Much like the G2 it was modeled after, LG’s G Pad, their 8.3-inch Android tablet that offers a decent compromise between size and portability, launched with Android 4.2.2 Jelly Bean. With no update to Android 4.3 on the cards, it’s been stuck with a 2012 version of Android for some time. While the G2 has now been updated to Android 4.4 KitKat both here in the US and elsewhere, the G Pad languished without an update or any news from LG on KitKat. Now however, a leaked build of Android 4.4.2, dated February, has appeared over at XDA-Developers and I’ve been playing around with it for a couple of days.
First of all, this isn’t an Earth-shattering update, the same theme and apps from when we reviewed the device are still present and it would be difficult to tell the two apart. However, KitKat styling has worked its way into LG’s software in the form of transparent onscreen buttons and white icons in the notification area. The ART runtime is here though, which is great news for a lot of us. If you’re unfamiliar with ART, it stands for Android Runtime and it’s a new way of running Android apps that debuted with Android 4.4 last year. It’s supposed to be much quicker and smoother, and after running ART on this new KitKat build on my G Pad, I’ve certainly noticed a difference.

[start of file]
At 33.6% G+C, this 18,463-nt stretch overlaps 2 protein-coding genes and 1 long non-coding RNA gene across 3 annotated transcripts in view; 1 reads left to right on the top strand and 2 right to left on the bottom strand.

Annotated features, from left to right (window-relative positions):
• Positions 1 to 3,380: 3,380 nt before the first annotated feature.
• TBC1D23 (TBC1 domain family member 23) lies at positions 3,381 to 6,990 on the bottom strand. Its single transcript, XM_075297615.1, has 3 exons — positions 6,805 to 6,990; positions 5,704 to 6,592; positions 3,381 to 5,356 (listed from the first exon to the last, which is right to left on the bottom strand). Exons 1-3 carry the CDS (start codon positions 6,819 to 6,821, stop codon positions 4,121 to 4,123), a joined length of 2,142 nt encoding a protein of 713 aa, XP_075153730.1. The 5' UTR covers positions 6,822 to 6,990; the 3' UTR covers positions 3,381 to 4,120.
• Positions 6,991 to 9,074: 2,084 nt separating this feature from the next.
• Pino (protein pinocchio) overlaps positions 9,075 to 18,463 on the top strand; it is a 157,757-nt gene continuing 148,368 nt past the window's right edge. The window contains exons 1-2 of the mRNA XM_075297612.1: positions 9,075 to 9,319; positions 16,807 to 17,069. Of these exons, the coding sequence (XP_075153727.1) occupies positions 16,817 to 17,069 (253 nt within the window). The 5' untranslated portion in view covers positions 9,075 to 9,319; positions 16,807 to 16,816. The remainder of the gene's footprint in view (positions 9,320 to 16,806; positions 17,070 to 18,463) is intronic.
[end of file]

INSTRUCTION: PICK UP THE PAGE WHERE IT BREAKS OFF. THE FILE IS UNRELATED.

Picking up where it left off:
I’m not going to go into too much detail on how to download and install this leaked build because frankly, it’s a tricky process and others at XDA have detailed instructions and you’re more likely to get better help there. Before you even go any further, you shouldn’t try this on the Verizon-branded version of the G Pad as that has a different model number to the V500 we’re talking about here, you should also be prepared to mess around with your computer a little bit. Oh, and don’t forget to back everything you care about up.
The method I took was this one, which took me a quite a while and did unfortunately remove my custom recovery, but you can downgrade back to 4.2.2 and then regain recovery if you so wish. You can root this version of the ROM as well, but if you’re already rooted and running a custom recovery a flashable version of the update has been made. One that features root and busybox included, too. Instructions and the files needed for that method can be found here. As with any sort of modification or messing around with your device, you’re going to need to be careful here. Also, as LG’s devices take a different path than others when it comes to updates, it might be worth waiting for this one, but the update itself seems perfectly stable to me.